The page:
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This is our blog.  It contains most posts Julian makes at his own blog http://www.westaustralianmedicalnegligence.com, along with posts relating to the firm specifically: If Julian can convince them to do so, it will also include blogs by other staff!

IVF triplets and Melchior claim – emotion aside

I note with interest the recent article in the Australian, confirming a wrongful birth claim for the parents of triplets in Queensland, alleging a breach of contract by their IVF provider, by which they had agreed that no more than 2 embryos would be implanted, yet instead 3 embryos were used.

If the emotional rhetoric is put to one side, there is really nothing controversial about this claim. We would handle such 'wrongful birth' cases, most commonly arising from (negligently caused) failed sterilisation or failure to identify fetal developmental abnormalities during pregnancy, on at least an annual basis.

A key point ignored by the article and debate is that had there been no negligence in the couple's care, yet they still had triplets, no claim could be brought. The High Court rejected arguments about sanctity of life in such cases, a decade or more ago.

Pursuit of claim does not mean the parents are monsters or do not love their 3rd child: it just means they have received negligent care and as a consequence, will incur significant extra costs, related to the 3rd child's raising, which the negligent service should contribute towards. I for one believe this is perfectly appropriate and fair.

 

Key New Medical Negligence Case Decisions – no good news for plaintiffs!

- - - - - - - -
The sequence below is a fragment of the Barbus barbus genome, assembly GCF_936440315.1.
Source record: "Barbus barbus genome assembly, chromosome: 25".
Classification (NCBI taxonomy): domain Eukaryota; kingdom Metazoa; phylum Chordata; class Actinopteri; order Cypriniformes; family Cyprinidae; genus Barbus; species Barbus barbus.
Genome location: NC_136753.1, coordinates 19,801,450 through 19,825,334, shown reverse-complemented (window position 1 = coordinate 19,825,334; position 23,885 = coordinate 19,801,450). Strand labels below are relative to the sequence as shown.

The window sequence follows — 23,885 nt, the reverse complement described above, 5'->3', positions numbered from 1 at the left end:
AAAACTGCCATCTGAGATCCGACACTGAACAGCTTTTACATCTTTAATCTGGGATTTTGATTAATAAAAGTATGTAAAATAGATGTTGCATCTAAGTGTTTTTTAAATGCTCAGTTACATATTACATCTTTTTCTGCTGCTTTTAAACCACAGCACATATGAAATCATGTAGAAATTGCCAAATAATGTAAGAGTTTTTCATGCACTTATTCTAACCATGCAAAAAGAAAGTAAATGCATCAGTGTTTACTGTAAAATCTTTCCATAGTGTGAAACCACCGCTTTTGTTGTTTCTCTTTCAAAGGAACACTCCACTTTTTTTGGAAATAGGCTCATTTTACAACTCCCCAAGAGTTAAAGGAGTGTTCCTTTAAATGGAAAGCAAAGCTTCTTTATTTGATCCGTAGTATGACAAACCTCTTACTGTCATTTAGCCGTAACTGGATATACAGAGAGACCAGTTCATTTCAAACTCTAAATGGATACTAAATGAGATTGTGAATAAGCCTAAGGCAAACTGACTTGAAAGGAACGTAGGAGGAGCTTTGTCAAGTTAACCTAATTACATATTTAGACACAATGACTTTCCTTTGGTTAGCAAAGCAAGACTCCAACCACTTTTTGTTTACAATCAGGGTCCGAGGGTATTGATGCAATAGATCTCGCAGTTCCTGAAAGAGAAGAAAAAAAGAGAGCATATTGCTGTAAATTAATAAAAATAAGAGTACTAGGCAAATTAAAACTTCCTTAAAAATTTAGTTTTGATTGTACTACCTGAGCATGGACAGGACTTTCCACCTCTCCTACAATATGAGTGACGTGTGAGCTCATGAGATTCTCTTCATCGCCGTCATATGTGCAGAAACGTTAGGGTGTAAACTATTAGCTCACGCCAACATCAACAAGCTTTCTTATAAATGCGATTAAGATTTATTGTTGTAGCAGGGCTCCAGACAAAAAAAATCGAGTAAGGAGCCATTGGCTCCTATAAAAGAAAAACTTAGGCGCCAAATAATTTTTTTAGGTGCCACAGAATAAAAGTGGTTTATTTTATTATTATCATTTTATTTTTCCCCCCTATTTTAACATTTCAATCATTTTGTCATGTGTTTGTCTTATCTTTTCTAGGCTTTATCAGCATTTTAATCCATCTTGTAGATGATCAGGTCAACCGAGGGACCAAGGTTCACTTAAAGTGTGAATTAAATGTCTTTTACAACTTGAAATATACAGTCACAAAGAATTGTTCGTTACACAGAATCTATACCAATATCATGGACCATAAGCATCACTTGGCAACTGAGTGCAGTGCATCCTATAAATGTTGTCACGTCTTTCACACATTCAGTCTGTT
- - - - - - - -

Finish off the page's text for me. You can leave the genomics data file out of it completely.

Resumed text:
After what I have felt has been a slow start to year, in terms of important medical negligence case law, 2 important decisions in 2 days…

On Monday, as reported, the NSW Supreme Court delivered the long awaited (it seems 15 months from trial to decision) decision in Waller v James, the equally unfortunate, as it transpires, case spin-off from Harriton v Stephens, the wrongful life case in which the High Court held no damages could be recovered by the child who would not have been born (because his parents would have terminated the pregnancy), had there not been negligence in the antenatal advice.  In Waller, Justice Hislop dismissed the allegations of negligence against IVF doctor Dr James.  He made a number of important findings relevant to the assessment of damages in such cases, on topics prior to this point undecided (particularly, whether compensation should be paid for ‘normal’ parental services provided to the child).  I will post a more detailed summary of this case shortly.  It will be interesting to see whether the case is appealed.  The stakes seem high enough to make this likely.

Then today, the High Court delivered a unanimous decision,dismissing the appeal in Wallace v Kam, the NSW case I have written about previously, concerning an action for failure to warn of significant risks of complication.  Once again, I will write a summary of such case, when the reasons of the Court are published.  In the meantime, by the Court’s published case summary, their decision hinged on their conclusion that:

“Mr Wallace was not to be compensated for the occurrence of physical injury, the risk of which he was willing to accept.”

Of course the converse argument, not accepted by the Court, was that Mr Wallace suffered a serious complication from an operation he would not have agreed to undergo, had Dr Kam properly warned him of the risks of it.  It will be interesting to see how the Court reached its conclusion.